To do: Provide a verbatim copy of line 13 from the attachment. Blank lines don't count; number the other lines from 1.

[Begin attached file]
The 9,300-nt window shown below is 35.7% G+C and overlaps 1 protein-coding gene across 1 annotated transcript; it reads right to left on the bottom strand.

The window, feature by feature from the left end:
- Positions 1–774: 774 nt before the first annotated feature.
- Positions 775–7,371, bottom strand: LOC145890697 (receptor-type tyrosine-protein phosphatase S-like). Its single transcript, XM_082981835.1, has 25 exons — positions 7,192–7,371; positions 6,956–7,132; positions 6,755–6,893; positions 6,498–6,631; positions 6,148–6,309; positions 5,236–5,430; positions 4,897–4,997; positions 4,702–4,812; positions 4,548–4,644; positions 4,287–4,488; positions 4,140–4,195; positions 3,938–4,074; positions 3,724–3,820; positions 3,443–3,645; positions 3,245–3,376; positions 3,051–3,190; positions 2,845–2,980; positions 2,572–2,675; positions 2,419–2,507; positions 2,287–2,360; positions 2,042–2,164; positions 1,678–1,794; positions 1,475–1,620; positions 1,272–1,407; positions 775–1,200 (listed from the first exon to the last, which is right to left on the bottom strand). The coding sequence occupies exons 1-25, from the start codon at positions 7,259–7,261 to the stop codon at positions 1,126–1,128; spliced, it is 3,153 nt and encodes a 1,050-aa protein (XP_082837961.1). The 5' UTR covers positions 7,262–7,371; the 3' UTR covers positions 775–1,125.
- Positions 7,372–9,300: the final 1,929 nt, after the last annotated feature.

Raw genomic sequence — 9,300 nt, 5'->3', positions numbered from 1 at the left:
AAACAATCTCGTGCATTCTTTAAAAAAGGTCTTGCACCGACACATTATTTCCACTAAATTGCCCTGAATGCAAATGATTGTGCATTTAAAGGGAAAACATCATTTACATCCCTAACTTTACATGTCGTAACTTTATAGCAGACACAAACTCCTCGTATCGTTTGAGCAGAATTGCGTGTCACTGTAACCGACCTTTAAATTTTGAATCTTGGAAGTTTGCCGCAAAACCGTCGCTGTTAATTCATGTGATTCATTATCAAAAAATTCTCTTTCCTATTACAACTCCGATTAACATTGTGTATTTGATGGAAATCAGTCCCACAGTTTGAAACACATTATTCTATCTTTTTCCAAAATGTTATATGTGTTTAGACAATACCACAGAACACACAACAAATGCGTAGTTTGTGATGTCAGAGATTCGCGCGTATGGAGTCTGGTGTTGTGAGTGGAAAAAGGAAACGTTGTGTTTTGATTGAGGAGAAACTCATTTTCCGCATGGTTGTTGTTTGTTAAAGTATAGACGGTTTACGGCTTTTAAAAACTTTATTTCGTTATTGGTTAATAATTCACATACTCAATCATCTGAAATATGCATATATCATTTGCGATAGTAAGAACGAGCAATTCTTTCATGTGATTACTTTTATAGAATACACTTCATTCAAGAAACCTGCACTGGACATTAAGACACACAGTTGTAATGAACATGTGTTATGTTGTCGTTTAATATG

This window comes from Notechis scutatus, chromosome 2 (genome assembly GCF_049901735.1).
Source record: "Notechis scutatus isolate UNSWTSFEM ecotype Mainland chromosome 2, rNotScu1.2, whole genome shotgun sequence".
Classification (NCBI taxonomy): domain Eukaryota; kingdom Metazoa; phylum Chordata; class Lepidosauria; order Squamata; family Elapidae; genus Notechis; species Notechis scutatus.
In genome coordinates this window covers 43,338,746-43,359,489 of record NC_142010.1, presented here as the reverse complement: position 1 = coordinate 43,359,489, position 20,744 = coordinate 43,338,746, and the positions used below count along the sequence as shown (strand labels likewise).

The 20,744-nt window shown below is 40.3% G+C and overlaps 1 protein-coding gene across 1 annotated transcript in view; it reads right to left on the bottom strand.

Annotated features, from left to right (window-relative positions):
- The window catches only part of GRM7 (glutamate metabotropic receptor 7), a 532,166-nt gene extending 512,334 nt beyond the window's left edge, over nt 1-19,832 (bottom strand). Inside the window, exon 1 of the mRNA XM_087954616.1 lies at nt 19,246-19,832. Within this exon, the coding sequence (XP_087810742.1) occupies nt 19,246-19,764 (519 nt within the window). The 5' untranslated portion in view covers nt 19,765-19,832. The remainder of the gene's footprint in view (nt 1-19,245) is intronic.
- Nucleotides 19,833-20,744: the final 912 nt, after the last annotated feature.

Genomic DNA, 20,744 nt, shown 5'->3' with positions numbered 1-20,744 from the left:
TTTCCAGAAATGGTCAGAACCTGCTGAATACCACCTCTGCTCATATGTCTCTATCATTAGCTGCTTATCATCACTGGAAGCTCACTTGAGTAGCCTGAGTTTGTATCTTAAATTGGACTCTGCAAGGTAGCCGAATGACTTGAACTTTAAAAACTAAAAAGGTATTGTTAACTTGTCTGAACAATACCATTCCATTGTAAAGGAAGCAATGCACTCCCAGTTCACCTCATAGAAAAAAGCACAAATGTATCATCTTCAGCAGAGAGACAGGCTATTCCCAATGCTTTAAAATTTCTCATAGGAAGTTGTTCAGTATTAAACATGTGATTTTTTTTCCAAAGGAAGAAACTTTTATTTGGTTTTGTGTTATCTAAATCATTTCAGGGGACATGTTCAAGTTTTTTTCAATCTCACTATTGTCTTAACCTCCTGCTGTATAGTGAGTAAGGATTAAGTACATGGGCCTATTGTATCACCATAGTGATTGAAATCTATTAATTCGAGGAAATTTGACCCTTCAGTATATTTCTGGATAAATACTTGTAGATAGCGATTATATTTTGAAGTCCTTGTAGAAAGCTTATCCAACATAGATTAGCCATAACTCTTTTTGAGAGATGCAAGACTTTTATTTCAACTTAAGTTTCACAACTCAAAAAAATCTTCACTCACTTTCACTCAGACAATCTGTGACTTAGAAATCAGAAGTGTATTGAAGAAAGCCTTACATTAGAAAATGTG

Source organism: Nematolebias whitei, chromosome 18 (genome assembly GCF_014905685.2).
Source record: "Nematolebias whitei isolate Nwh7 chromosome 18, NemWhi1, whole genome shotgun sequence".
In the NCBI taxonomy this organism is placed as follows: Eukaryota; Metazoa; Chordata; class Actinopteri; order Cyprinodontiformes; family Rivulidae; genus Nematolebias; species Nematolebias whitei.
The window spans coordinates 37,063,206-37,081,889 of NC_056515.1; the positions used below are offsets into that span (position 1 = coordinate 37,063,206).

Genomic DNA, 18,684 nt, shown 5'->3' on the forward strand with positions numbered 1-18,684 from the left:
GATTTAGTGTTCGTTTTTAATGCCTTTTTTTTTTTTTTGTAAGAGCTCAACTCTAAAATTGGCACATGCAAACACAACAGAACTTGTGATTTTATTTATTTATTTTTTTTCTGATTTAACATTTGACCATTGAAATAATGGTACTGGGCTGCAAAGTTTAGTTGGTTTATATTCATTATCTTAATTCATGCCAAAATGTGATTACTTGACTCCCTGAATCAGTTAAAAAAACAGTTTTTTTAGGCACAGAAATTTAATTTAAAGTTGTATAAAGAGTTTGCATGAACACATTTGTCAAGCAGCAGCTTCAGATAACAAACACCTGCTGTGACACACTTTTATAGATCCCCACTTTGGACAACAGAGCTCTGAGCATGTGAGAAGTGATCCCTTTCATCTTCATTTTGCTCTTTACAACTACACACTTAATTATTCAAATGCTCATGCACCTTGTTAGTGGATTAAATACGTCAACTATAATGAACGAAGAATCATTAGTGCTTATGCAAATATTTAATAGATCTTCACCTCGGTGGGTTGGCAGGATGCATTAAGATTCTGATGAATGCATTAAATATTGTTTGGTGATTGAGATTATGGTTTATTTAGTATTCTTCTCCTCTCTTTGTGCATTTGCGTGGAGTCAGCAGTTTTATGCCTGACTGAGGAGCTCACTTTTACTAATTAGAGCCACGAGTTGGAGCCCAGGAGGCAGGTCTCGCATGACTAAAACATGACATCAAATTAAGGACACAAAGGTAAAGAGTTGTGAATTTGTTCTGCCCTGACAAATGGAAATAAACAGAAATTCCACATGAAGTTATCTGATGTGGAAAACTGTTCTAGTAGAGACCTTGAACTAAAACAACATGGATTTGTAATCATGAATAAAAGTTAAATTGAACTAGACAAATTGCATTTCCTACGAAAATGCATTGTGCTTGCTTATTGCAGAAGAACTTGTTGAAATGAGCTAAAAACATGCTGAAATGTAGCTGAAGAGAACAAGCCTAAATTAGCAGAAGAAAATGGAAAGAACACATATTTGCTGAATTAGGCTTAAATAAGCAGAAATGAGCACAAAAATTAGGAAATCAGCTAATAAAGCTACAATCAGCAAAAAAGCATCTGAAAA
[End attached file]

Annotated features, from left to right (window-relative positions):